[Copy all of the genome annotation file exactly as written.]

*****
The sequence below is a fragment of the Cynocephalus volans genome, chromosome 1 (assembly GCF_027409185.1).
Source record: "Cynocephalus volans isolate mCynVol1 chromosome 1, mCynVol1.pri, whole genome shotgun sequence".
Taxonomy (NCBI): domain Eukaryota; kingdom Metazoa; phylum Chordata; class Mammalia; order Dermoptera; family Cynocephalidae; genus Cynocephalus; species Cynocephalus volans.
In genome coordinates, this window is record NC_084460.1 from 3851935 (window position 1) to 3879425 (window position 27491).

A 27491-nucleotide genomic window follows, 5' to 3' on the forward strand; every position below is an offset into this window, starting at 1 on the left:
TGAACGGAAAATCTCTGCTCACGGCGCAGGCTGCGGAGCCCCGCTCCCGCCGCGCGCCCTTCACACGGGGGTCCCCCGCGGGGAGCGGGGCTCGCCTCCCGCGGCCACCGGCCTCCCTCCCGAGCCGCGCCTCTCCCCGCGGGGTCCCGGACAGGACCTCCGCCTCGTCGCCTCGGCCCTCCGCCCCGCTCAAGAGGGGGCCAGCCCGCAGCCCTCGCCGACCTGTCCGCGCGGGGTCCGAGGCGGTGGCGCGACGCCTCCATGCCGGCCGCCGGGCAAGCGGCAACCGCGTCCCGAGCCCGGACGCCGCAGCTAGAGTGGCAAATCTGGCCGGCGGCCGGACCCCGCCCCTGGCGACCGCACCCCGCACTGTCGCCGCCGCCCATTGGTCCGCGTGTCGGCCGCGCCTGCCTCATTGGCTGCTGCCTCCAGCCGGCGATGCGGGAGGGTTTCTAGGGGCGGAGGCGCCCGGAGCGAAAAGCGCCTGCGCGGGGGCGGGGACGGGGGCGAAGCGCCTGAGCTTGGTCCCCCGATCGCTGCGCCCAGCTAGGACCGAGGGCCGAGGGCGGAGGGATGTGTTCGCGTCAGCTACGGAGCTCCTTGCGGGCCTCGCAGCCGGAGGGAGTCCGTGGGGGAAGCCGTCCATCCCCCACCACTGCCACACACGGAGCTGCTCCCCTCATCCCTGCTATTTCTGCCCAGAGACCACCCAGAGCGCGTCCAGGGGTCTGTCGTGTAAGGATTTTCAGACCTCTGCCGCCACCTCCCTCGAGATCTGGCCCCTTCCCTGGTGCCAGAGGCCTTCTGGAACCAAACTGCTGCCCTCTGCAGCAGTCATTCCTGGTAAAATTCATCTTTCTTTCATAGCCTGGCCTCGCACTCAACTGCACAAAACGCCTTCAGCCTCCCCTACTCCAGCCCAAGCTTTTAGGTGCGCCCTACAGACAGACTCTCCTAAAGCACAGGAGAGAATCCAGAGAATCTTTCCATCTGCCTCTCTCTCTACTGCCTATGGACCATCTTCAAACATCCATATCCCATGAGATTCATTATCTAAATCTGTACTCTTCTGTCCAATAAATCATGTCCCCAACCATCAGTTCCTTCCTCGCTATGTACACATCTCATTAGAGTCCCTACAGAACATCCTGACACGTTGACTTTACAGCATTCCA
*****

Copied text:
The sequence below is a fragment of the Cynocephalus volans genome, chromosome 1 (assembly GCF_027409185.1).
Source record: "Cynocephalus volans isolate mCynVol1 chromosome 1, mCynVol1.pri, whole genome shotgun sequence".
Taxonomy (NCBI): domain Eukaryota; kingdom Metazoa; phylum Chordata; class Mammalia; order Dermoptera; family Cynocephalidae; genus Cynocephalus; species Cynocephalus volans.
In genome coordinates, this window is record NC_084460.1 from 3851935 (window position 1) to 3879425 (window position 27491).

A 27491-nucleotide genomic window follows, 5' to 3' on the forward strand; every position below is an offset into this window, starting at 1 on the left:
TGAACGGAAAATCTCTGCTCACGGCGCAGGCTGCGGAGCCCCGCTCCCGCCGCGCGCCCTTCACACGGGGGTCCCCCGCGGGGAGCGGGGCTCGCCTCCCGCGGCCACCGGCCTCCCTCCCGAGCCGCGCCTCTCCCCGCGGGGTCCCGGACAGGACCTCCGCCTCGTCGCCTCGGCCCTCCGCCCCGCTCAAGAGGGGGCCAGCCCGCAGCCCTCGCCGACCTGTCCGCGCGGGGTCCGAGGCGGTGGCGCGACGCCTCCATGCCGGCCGCCGGGCAAGCGGCAACCGCGTCCCGAGCCCGGACGCCGCAGCTAGAGTGGCAAATCTGGCCGGCGGCCGGACCCCGCCCCTGGCGACCGCACCCCGCACTGTCGCCGCCGCCCATTGGTCCGCGTGTCGGCCGCGCCTGCCTCATTGGCTGCTGCCTCCAGCCGGCGATGCGGGAGGGTTTCTAGGGGCGGAGGCGCCCGGAGCGAAAAGCGCCTGCGCGGGGGCGGGGACGGGGGCGAAGCGCCTGAGCTTGGTCCCCCGATCGCTGCGCCCAGCTAGGACCGAGGGCCGAGGGCGGAGGGATGTGTTCGCGTCAGCTACGGAGCTCCTTGCGGGCCTCGCAGCCGGAGGGAGTCCGTGGGGGAAGCCGTCCATCCCCCACCACTGCCACACACGGAGCTGCTCCCCTCATCCCTGCTATTTCTGCCCAGAGACCACCCAGAGCGCGTCCAGGGGTCTGTCGTGTAAGGATTTTCAGACCTCTGCCGCCACCTCCCTCGAGATCTGGCCCCTTCCCTGGTGCCAGAGGCCTTCTGGAACCAAACTGCTGCCCTCTGCAGCAGTCATTCCTGGTAAAATTCATCTTTCTTTCATAGCCTGGCCTCGCACTCAACTGCACAAAACGCCTTCAGCCTCCCCTACTCCAGCCCAAGCTTTTAGGTGCGCCCTACAGACAGACTCTCCTAAAGCACAGGAGAGAATCCAGAGAATCTTTCCATCTGCCTCTCTCTCTACTGCCTATGGACCATCTTCAAACATCCATATCCCATGAGATTCATTATCTAAATCTGTACTCTTCTGTCCAATAAATCATGTCCCCAACCATCAGTTCCTTCCTCGCTATGTACACATCTCATTAGAGTCCCTACAGAACATCCTGACACGTTGACTTTACAGCATTCCA